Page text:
Gene Edited Foods and Agriculture Virtual Conference

Gene Editing in Agriculture and Food:

Social Concerns, Public Engagement, and Governance

October 20 & 21, 2020

11:00-3:00 pm USA Central Time*

Purpose: Understanding public concerns, values, and trust issues regarding gene editing in agriculture and food is a prerequisite to developing socially responsive policies, regulations, and private governance. This conference presented research and insights from social scientists and other scholars regarding social concerns and public engagement on gene editing in agriculture and food. It explored the interrelationship of governance and engagement, identifying key considerations, responsibilities and opportunities.

About: This meeting was organized by Iowa State University with assistance from the State University of New York College of Environment Science and Forestry and the Keystone Policy Center. It was made possible through funding by United States Department of Agriculture-National Institute of Food and Agriculture.

Format: Conference sessions comprised 10-minute lightning talk presentations followed by panel discussions and audience Q/A. Sessions were complemented by small group discussions and networking opportunities.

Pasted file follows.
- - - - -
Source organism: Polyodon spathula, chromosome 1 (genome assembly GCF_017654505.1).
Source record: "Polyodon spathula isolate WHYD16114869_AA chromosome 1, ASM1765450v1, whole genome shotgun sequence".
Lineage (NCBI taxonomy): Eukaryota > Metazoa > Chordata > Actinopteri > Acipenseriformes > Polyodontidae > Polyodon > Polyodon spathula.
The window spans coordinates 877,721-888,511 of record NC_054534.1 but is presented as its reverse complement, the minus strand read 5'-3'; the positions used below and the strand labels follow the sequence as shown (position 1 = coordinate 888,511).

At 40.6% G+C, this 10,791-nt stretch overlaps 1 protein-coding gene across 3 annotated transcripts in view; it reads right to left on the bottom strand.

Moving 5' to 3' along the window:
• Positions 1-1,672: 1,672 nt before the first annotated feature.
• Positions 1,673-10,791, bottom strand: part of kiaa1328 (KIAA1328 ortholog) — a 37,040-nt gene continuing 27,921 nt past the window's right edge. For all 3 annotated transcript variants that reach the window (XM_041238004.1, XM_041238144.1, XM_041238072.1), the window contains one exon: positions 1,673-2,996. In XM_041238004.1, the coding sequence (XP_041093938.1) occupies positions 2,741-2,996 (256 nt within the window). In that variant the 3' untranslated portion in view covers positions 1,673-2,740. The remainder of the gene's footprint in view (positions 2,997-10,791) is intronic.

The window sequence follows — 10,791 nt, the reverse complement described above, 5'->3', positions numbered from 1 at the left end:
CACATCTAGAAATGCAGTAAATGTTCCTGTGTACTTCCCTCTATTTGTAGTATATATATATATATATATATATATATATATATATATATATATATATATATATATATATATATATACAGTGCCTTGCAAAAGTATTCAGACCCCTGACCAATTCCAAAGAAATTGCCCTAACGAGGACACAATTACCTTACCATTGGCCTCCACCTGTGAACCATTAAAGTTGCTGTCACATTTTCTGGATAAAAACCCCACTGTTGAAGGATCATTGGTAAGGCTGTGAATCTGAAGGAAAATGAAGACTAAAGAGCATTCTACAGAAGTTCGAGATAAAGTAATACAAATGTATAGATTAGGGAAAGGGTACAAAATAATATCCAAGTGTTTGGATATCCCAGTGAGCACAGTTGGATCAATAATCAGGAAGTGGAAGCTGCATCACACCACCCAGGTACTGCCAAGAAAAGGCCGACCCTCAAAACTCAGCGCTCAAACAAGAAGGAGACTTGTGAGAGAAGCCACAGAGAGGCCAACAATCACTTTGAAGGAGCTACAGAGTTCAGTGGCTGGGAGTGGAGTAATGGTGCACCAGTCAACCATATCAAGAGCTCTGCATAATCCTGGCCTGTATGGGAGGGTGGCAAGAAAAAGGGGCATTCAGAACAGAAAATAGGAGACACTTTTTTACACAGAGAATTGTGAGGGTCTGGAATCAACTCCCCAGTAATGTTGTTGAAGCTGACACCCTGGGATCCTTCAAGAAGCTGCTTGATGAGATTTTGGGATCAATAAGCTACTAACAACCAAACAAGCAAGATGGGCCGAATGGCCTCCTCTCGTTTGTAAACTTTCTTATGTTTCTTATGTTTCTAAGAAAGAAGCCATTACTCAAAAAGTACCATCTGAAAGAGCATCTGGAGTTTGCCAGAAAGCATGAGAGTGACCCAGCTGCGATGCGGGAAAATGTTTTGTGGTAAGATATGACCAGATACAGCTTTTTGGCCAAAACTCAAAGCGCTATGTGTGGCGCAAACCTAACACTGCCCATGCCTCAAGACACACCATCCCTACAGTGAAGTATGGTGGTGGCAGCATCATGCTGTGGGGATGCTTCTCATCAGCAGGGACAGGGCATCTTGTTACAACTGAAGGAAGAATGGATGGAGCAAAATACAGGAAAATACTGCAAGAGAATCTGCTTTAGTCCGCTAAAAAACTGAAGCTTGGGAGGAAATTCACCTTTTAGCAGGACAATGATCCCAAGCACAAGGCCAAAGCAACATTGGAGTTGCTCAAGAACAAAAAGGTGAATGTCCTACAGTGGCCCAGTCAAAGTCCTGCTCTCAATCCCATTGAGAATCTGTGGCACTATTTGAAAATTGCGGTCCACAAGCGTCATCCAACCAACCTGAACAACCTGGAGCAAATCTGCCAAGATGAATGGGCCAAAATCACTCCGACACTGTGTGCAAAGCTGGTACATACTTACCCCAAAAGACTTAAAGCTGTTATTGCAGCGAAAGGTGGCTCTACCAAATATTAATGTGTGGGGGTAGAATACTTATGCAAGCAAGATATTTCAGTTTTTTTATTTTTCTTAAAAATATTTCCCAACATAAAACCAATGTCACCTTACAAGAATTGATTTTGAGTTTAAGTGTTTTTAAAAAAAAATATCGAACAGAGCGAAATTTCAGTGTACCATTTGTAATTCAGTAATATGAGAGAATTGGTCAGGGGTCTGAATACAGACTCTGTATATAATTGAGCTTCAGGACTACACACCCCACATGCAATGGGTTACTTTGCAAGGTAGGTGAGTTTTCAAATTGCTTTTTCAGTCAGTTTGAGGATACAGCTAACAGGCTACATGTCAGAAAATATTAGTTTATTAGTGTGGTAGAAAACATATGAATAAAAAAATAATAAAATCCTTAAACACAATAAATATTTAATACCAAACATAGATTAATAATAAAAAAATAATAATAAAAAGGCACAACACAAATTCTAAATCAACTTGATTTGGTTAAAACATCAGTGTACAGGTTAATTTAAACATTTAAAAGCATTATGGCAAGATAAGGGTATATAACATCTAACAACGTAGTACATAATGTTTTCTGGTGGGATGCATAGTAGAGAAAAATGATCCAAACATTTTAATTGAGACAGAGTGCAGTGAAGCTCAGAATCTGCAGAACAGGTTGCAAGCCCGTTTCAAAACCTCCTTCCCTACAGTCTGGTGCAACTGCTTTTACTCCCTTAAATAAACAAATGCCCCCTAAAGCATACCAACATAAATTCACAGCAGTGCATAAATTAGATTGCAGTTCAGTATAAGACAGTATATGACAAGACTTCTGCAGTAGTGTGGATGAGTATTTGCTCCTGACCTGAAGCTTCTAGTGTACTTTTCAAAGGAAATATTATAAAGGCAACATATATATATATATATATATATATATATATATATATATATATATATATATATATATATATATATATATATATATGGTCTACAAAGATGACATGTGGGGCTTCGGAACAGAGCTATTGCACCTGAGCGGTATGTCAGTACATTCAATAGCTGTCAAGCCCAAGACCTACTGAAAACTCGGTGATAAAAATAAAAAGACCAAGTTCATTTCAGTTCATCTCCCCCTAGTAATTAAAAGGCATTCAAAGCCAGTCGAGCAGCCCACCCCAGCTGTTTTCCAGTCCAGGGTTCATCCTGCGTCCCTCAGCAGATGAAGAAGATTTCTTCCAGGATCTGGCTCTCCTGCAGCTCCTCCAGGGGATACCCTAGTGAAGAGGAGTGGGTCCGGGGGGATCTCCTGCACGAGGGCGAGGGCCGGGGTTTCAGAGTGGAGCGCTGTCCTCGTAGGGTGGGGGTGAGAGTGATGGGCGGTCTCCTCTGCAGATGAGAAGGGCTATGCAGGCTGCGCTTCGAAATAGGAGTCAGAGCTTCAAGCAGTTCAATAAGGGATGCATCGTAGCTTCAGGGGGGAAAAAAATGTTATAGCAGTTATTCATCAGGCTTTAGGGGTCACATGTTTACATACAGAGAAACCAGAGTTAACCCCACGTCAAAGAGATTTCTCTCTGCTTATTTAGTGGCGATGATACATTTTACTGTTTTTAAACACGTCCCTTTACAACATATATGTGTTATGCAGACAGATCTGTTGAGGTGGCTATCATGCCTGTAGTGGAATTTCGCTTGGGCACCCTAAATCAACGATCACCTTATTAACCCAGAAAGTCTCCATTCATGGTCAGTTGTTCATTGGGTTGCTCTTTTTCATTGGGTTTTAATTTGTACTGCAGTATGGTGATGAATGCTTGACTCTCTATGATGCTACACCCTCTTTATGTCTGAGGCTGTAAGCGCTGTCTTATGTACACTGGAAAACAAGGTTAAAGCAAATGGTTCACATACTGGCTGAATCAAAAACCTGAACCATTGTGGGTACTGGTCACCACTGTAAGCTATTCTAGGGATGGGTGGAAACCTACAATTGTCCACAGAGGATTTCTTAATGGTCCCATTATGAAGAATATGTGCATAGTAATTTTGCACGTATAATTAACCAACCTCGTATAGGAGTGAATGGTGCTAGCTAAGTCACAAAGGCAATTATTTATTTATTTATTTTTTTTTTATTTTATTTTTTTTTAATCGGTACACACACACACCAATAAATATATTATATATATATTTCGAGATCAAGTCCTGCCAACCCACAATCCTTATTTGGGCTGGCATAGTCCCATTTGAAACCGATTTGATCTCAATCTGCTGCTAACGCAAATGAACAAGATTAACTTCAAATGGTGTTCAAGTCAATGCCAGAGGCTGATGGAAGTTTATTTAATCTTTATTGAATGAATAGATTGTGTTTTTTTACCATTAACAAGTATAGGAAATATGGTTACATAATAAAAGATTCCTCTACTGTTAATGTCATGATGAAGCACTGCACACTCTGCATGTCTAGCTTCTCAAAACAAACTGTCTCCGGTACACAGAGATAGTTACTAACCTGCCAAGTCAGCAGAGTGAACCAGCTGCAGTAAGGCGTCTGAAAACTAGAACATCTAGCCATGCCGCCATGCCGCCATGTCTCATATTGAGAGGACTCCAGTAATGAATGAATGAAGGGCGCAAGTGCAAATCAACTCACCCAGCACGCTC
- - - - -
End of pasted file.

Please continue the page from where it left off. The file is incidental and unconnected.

Outputs: The presenters and GEF Project team will publish a policy perspective piece based on key findings from the conference. A series of academic research articles are also being prepared for a special issue journal. Please stay tuned for more details.



Presentation Videos

Conference Overview

Recap Video

Parag Chitnis
Opening Remarks

Carmen Bain
Welcome

Session 1: Governance, Regulation, and Policy Pathways

Session 1 Panel Discussion

Jennifer Kuzma
Unpacking and Evaluating Regulatory Policy Pathways for Gene-edited Agricultural Products (extended version)

Ruth Mampuys
The Role and Limitations of Technocratic, Deliberative, and Regulatory Approaches in Biotechnology Governance

Milind Kandlikar
What Triggers Regulation of Gene-edited Crops? A Cross-National Assessment

Adrian Ely
What Can Past Dynamics of Agbiotech Regulation Teach Us About Trans-Atlantic Divergences in Genome Editing?

Session 2: Framing Risks and Benefits

Session 2 Panel Discussion

Naoko Kato-Nitta
The Effects of Information on Consumer Attitudes Toward Gene-edited Foods: A Comparison Between Livestock and Vegetables

Paul B. Thompson
Non-Safety Dimensions of Gene Editing: How Philosophers Could Help

Kevin Pixley
How We Decide Who Benefits from the Potential Contributions of Genome Edited Crops?

Robert Chiles & Lina Tami-Barrera
Policy and Ethical Implications of Gene-editing for Livestock, Plant-based Proteins, and Cell-based Foods

Session 3: Public Engagement and Trust

Session 3 Panel Discussion

Dominique Brossard
Societal Debates About Emerging Genetic Technologies: Toward a Science of Public Engagement

Carmen Bain
Closing the Trust Deficit for Gene Editing in Agriculture

David Resnik
Unresolved Issues in Public and Community Engagement for the Release of Genetically Modified Organisms into the Environment

Michael Dahlstrom
The Media’s Taste for Gene-edited Food

Session 4: Concerns, Values, and Control

Session 4 Panel Discussion

Maui Hudson
Māori Perspectives on Gene Editing

Sara Nawaz
New Products, Old Logics? A Q Method Study on Public Perceptions of Gene Editing and Gene Drives for Agriculture

Greg Graff